This Was Louise’s Phone

VOO & Federal Police of Belgium

Creating a heart-moving immersive
experience to educate people about
the hell of cyber-bullying

Brussels, Belgium


/01 Context

  • Design
  • Installation
  • Web
  • VR/AR

Based on an original idea from McCann, we had the not-so-simple task of crafting a compelling, emotionally engaging and immersive web experience relying heavily on an existing real-life art installation, composed of hundreds of balloons displaying hate messages received by Louise, a local teenager who committed suicide a few years before.

/02 The experience

A descent into hell

The whole concept of the website relies on giving users a glimpse of the hell Louise had been in before she decided to end her days. In this 360° experience, the journey starts on the top of the balloon installation, the tip of the iceberg if you prefer. Every balloon you hover is displaying in a text-message speech bubble-like effect, the message written on it, and users are lead to follow a given path.

/03 Technicalities

Under the hood

Powered by Three.js, the experience needed us to not only recreate the entire balloon installation in 3D so the 360° pictures could match the position of those virtual 3D balloons (and therefore enabling us to interact with them), but the challenge was also about mapping the names on the wall of the actual warehouse, relying also on a bump map to give the impression the names were really adapting to the wall’s surface.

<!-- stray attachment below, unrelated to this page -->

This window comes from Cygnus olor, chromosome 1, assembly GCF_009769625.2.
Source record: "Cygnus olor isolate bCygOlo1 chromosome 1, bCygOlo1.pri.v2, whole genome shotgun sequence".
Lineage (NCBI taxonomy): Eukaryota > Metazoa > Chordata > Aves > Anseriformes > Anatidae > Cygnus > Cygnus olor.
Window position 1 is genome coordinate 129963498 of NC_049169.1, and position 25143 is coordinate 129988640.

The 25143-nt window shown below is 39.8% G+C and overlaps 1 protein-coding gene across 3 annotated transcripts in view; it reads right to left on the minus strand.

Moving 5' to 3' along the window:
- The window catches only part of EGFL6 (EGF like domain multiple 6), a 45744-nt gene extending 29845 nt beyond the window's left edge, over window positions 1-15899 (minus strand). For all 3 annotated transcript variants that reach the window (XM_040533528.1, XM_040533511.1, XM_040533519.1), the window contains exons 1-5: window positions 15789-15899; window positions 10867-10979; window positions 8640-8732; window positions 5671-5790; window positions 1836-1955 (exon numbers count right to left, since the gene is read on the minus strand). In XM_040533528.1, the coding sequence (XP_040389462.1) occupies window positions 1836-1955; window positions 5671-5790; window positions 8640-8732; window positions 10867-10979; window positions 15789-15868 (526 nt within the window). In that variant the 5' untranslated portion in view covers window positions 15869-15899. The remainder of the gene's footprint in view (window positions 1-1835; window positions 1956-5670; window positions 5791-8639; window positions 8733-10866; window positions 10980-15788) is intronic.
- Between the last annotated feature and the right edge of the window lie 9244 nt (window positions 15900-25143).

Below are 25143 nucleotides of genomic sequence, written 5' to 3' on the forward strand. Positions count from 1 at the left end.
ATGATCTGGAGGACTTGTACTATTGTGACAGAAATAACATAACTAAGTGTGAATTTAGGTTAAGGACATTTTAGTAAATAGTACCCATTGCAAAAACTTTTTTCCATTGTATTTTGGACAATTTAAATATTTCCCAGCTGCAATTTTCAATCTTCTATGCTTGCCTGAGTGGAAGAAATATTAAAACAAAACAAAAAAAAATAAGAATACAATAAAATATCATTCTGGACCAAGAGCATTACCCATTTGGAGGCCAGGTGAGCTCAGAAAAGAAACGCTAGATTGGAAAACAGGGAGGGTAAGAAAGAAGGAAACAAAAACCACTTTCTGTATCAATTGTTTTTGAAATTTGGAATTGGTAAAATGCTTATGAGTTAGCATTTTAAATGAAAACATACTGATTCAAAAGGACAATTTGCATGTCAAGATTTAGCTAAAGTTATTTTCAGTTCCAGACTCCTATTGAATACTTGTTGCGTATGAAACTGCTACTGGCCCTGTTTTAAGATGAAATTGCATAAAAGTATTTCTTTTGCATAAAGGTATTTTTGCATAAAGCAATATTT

/04 Building the mood

An audiovisual experience

Guided  by her dad’s voice explaining her misery, each step down in the experience drags users lower and lower in the balloon structure, pushing the volume of the binaural soundscapes we designed to be even more oppressing on each level. The purpose is to close spaces, take out the light, and convey a sense of despair.

/05 Sign the manifesto

Make a difference

Once users reach the floor of the experience, they’re quickly facing the actual phone of Louise, the source of all those hate messages. The soundscape, now heavier than it has ever been, buzzes loudly in your ears.

An automatic rotation of the camera gets users to face the actual wall of the warehouse, where countless names are scrolling along the surface.

These are names of people who have pledged to stand up against cyber-bullying.

It’s now your turn to make a difference yourself and sign the manifesto so your name can join those of all the people who signed before…

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